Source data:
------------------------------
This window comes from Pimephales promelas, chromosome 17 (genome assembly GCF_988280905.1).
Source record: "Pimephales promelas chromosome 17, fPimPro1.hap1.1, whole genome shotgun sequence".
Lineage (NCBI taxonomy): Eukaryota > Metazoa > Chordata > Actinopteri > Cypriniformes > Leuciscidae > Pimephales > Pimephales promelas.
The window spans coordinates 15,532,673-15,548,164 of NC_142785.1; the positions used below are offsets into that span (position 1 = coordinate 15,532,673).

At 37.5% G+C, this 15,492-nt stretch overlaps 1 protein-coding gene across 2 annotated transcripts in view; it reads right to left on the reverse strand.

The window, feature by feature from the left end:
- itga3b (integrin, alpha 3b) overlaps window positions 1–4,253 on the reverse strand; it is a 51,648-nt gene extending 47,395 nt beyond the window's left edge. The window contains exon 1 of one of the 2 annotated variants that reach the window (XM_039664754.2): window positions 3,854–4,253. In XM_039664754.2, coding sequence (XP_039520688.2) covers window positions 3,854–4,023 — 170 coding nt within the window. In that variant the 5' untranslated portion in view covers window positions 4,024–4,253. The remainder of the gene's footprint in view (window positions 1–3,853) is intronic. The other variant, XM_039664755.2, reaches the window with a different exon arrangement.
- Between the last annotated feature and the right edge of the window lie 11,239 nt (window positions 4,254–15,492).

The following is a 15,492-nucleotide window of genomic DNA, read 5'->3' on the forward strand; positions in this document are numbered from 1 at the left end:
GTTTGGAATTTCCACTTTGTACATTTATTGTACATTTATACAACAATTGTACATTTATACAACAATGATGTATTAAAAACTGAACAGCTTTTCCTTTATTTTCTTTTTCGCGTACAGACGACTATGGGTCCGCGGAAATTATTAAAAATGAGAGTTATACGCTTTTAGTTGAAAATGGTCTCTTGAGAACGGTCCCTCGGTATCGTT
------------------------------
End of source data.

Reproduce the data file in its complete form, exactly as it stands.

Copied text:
This window comes from Pimephales promelas, chromosome 17 (genome assembly GCF_988280905.1).
Source record: "Pimephales promelas chromosome 17, fPimPro1.hap1.1, whole genome shotgun sequence".
Lineage (NCBI taxonomy): Eukaryota > Metazoa > Chordata > Actinopteri > Cypriniformes > Leuciscidae > Pimephales > Pimephales promelas.
The window spans coordinates 15,532,673-15,548,164 of NC_142785.1; the positions used below are offsets into that span (position 1 = coordinate 15,532,673).

At 37.5% G+C, this 15,492-nt stretch overlaps 1 protein-coding gene across 2 annotated transcripts in view; it reads right to left on the reverse strand.

The window, feature by feature from the left end:
- itga3b (integrin, alpha 3b) overlaps window positions 1–4,253 on the reverse strand; it is a 51,648-nt gene extending 47,395 nt beyond the window's left edge. The window contains exon 1 of one of the 2 annotated variants that reach the window (XM_039664754.2): window positions 3,854–4,253. In XM_039664754.2, coding sequence (XP_039520688.2) covers window positions 3,854–4,023 — 170 coding nt within the window. In that variant the 5' untranslated portion in view covers window positions 4,024–4,253. The remainder of the gene's footprint in view (window positions 1–3,853) is intronic. The other variant, XM_039664755.2, reaches the window with a different exon arrangement.
- Between the last annotated feature and the right edge of the window lie 11,239 nt (window positions 4,254–15,492).

The following is a 15,492-nucleotide window of genomic DNA, read 5'->3' on the forward strand; positions in this document are numbered from 1 at the left end:
GTTTGGAATTTCCACTTTGTACATTTATTGTACATTTATACAACAATTGTACATTTATACAACAATGATGTATTAAAAACTGAACAGCTTTTCCTTTATTTTCTTTTTCGCGTACAGACGACTATGGGTCCGCGGAAATTATTAAAAATGAGAGTTATACGCTTTTAGTTGAAAATGGTCTCTTGAGAACGGTCCCTCGGTATCGTT